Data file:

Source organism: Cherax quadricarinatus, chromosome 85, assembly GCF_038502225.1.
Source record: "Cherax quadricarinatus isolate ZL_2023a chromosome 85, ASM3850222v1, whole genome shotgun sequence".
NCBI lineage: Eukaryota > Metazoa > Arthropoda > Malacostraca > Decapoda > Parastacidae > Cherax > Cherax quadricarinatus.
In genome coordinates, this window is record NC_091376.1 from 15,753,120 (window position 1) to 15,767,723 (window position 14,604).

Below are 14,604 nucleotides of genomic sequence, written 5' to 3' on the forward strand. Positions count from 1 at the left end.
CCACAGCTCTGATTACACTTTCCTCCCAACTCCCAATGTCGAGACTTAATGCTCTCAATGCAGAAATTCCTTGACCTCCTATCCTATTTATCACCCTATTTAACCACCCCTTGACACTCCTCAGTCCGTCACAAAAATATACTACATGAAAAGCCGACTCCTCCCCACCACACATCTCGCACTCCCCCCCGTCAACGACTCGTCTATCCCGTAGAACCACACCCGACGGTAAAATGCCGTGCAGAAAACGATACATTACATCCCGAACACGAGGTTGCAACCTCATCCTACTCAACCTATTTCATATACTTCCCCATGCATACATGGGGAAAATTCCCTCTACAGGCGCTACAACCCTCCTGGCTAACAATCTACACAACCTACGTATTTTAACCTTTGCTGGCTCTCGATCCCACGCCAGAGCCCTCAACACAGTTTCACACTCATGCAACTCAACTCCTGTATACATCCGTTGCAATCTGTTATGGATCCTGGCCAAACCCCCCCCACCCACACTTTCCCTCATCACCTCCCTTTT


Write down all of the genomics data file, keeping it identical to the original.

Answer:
Source organism: Cherax quadricarinatus, chromosome 85, assembly GCF_038502225.1.
Source record: "Cherax quadricarinatus isolate ZL_2023a chromosome 85, ASM3850222v1, whole genome shotgun sequence".
NCBI lineage: Eukaryota > Metazoa > Arthropoda > Malacostraca > Decapoda > Parastacidae > Cherax > Cherax quadricarinatus.
In genome coordinates, this window is record NC_091376.1 from 15,753,120 (window position 1) to 15,767,723 (window position 14,604).

Below are 14,604 nucleotides of genomic sequence, written 5' to 3' on the forward strand. Positions count from 1 at the left end.
CCACAGCTCTGATTACACTTTCCTCCCAACTCCCAATGTCGAGACTTAATGCTCTCAATGCAGAAATTCCTTGACCTCCTATCCTATTTATCACCCTATTTAACCACCCCTTGACACTCCTCAGTCCGTCACAAAAATATACTACATGAAAAGCCGACTCCTCCCCACCACACATCTCGCACTCCCCCCCGTCAACGACTCGTCTATCCCGTAGAACCACACCCGACGGTAAAATGCCGTGCAGAAAACGATACATTACATCCCGAACACGAGGTTGCAACCTCATCCTACTCAACCTATTTCATATACTTCCCCATGCATACATGGGGAAAATTCCCTCTACAGGCGCTACAACCCTCCTGGCTAACAATCTACACAACCTACGTATTTTAACCTTTGCTGGCTCTCGATCCCACGCCAGAGCCCTCAACACAGTTTCACACTCATGCAACTCAACTCCTGTATACATCCGTTGCAATCTGTTATGGATCCTGGCCAAACCCCCCCCACCCACACTTTCCCTCATCACCTCCCTTTT